Have you peeked inside your kid's backpack lately? A Philadelphia mom got the shock of her life when she took a look-see inside her son's bag. Turns out the 14-year-old is reading the erotic novel Fifty Shades of Grey, and you'll never guess who bought it for him.
His ninth grade teacher.
Think the educator crossed the line? Maybe not.
Philip Aidoo says he gave every kid in his ninth grade English class at Eastern University Academy Charter School the chance to name a book they'd like to read for an independent reading project. Then he went out and used his own money to purchase the novels for each kid.
Maya Ladson's 14-year-old was the only kid who got the E.L. James novel, but that's only because he chose it.
The teacher wasn't requiring kids to read the naughty novel -- he was just fulfilling their wishes.
As a mom, I can see why Ladson's upset. I really do. I don't eeeeeever want my daughter and nipple clamps and ... no, I can't even continue that thought. She's my DAUGHTER!
And yet, I can't fault the teacher here.
Hold up, before you get your fists-a-pumping, consider this: no one forced the 14-year-old to read about bondage and ben-wa balls. He chose it. Which means he was probably going to read it anyway.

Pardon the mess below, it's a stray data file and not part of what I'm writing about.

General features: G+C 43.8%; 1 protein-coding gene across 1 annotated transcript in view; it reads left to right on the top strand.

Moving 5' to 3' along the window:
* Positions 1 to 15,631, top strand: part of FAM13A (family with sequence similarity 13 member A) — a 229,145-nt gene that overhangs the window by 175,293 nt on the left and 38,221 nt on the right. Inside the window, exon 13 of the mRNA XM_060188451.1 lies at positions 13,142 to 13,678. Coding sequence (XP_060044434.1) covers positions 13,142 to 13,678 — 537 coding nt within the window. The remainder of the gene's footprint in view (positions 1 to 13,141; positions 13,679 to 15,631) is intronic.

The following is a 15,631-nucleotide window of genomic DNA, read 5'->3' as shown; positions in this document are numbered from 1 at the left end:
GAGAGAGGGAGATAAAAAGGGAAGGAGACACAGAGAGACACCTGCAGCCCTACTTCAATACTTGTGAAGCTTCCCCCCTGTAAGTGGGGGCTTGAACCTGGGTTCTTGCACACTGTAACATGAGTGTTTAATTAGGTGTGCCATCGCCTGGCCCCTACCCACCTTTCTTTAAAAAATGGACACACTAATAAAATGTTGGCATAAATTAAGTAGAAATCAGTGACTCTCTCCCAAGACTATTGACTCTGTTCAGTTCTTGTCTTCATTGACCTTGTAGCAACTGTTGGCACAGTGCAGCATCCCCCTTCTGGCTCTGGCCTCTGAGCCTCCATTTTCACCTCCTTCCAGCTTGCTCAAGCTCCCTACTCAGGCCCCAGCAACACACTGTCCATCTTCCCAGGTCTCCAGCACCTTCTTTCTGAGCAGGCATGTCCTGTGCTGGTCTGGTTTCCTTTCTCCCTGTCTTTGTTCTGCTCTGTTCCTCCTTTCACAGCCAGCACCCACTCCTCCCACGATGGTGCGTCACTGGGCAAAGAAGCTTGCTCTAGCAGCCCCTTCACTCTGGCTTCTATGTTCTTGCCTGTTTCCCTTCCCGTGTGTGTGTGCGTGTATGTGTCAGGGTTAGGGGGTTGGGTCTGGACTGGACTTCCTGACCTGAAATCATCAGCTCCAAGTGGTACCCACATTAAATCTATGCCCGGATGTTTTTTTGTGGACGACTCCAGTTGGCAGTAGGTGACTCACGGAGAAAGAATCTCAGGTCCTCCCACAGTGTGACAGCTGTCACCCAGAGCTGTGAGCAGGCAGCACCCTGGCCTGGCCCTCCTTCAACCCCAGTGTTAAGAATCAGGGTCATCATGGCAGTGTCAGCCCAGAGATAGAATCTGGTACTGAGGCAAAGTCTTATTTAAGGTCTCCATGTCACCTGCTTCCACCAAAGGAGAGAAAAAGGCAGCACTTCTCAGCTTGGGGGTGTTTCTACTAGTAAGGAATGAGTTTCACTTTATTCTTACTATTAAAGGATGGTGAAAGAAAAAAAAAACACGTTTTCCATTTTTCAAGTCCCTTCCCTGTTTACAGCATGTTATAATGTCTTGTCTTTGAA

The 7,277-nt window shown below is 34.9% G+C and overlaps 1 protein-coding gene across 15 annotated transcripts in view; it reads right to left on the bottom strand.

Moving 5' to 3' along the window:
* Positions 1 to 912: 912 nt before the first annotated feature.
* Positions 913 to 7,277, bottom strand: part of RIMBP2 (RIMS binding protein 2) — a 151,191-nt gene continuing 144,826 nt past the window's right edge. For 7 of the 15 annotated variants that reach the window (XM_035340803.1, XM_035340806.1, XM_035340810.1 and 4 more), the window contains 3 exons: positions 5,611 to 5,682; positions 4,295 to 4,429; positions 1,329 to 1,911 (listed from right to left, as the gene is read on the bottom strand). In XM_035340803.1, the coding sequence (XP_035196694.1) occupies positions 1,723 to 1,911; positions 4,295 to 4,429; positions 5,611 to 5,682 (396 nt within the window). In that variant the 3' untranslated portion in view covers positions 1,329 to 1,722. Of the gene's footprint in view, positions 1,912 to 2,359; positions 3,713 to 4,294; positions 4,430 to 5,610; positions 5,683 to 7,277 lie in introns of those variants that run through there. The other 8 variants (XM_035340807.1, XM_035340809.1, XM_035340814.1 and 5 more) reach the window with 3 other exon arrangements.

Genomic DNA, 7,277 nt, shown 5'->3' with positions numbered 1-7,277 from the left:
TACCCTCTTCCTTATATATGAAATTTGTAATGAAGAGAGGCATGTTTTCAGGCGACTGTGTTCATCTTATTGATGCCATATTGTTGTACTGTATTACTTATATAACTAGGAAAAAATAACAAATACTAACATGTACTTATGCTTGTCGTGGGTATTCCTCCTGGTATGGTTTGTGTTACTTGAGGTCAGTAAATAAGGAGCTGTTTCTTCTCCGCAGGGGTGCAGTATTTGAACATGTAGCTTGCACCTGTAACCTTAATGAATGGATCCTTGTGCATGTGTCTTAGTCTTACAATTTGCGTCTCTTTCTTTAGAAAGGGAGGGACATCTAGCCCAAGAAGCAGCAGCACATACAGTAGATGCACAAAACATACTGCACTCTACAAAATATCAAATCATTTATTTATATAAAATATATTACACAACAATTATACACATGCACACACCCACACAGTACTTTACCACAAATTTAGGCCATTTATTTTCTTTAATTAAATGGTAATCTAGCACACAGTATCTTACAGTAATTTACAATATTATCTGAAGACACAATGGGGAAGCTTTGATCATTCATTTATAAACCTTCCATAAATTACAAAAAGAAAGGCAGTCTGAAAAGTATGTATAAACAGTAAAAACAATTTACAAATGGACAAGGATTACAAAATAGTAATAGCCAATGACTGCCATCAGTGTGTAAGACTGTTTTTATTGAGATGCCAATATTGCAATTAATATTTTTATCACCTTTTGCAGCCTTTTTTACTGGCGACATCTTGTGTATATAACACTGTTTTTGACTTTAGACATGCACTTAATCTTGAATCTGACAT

The teacher just sped up the inevitable, and he actually got a kid to READ.
Isn't that what we want English teachers to do? Encourage our kids to read?
I remember distinctly which books I read in English class that I enjoyed, and which books were a struggle to get through. When our teacher provided us with a long list of novels and let us pick what appealed most to us, I dove right in. I was already an avid reader, and I ended up picking more books than was required (yes, I read extra ... for the fun of it).
When teachers dictated that we read certain tomes, on the other hand, even this avid reader trudged through them. I can still remember hiding Huck Finn in my social studies book, trying to furiously flip through the pages on the day of our big test because I'd procrastinated that long. Ironically, I LOVED Tom Sawyer ... when I read it on my own.
Would I want someone buying my daughter Fifty Shades without asking me? Probably not. Before asking a teenager to read the book for a piece here on The Stir, I checked with her mother out of respect for her authority.
And yet, I read naughty books as a kid, and I felt I had to hide them from my parents. I'm trying to raise my daughter in a more open manner, so she can read whatever she wants but knows she can come to me to talk about the content.
Just because I wouldn't want someone buying her a book like Fifty Shades doesn't mean they would be wrong to do so ... because it's my job to prepare her for what's inside!
What would you do if your kid's teacher bought Fifty Shades of Grey?
Image by Jeanne Sager